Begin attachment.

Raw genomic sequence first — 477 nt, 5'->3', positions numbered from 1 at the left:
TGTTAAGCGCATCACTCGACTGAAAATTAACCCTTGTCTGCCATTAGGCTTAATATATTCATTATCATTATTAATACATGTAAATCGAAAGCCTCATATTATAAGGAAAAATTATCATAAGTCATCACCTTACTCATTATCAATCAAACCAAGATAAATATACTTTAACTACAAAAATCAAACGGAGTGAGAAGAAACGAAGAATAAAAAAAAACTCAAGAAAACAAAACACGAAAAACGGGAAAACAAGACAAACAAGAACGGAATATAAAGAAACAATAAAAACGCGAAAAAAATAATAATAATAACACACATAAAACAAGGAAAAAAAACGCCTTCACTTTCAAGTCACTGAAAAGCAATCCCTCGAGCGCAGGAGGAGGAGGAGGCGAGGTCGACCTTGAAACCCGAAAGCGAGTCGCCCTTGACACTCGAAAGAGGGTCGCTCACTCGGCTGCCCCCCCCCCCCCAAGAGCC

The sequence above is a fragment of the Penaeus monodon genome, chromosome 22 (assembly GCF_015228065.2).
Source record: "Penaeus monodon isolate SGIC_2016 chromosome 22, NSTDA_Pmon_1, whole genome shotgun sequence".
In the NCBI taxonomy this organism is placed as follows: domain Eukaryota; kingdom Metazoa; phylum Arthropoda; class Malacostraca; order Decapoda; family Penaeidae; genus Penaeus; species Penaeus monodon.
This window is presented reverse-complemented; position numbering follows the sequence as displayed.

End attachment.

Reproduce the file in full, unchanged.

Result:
Raw genomic sequence first — 477 nt, 5'->3', positions numbered from 1 at the left:
TGTTAAGCGCATCACTCGACTGAAAATTAACCCTTGTCTGCCATTAGGCTTAATATATTCATTATCATTATTAATACATGTAAATCGAAAGCCTCATATTATAAGGAAAAATTATCATAAGTCATCACCTTACTCATTATCAATCAAACCAAGATAAATATACTTTAACTACAAAAATCAAACGGAGTGAGAAGAAACGAAGAATAAAAAAAAACTCAAGAAAACAAAACACGAAAAACGGGAAAACAAGACAAACAAGAACGGAATATAAAGAAACAATAAAAACGCGAAAAAAATAATAATAATAACACACATAAAACAAGGAAAAAAAACGCCTTCACTTTCAAGTCACTGAAAAGCAATCCCTCGAGCGCAGGAGGAGGAGGAGGCGAGGTCGACCTTGAAACCCGAAAGCGAGTCGCCCTTGACACTCGAAAGAGGGTCGCTCACTCGGCTGCCCCCCCCCCCCCAAGAGCC

The sequence above is a fragment of the Penaeus monodon genome, chromosome 22 (assembly GCF_015228065.2).
Source record: "Penaeus monodon isolate SGIC_2016 chromosome 22, NSTDA_Pmon_1, whole genome shotgun sequence".
In the NCBI taxonomy this organism is placed as follows: domain Eukaryota; kingdom Metazoa; phylum Arthropoda; class Malacostraca; order Decapoda; family Penaeidae; genus Penaeus; species Penaeus monodon.
This window is presented reverse-complemented; position numbering follows the sequence as displayed.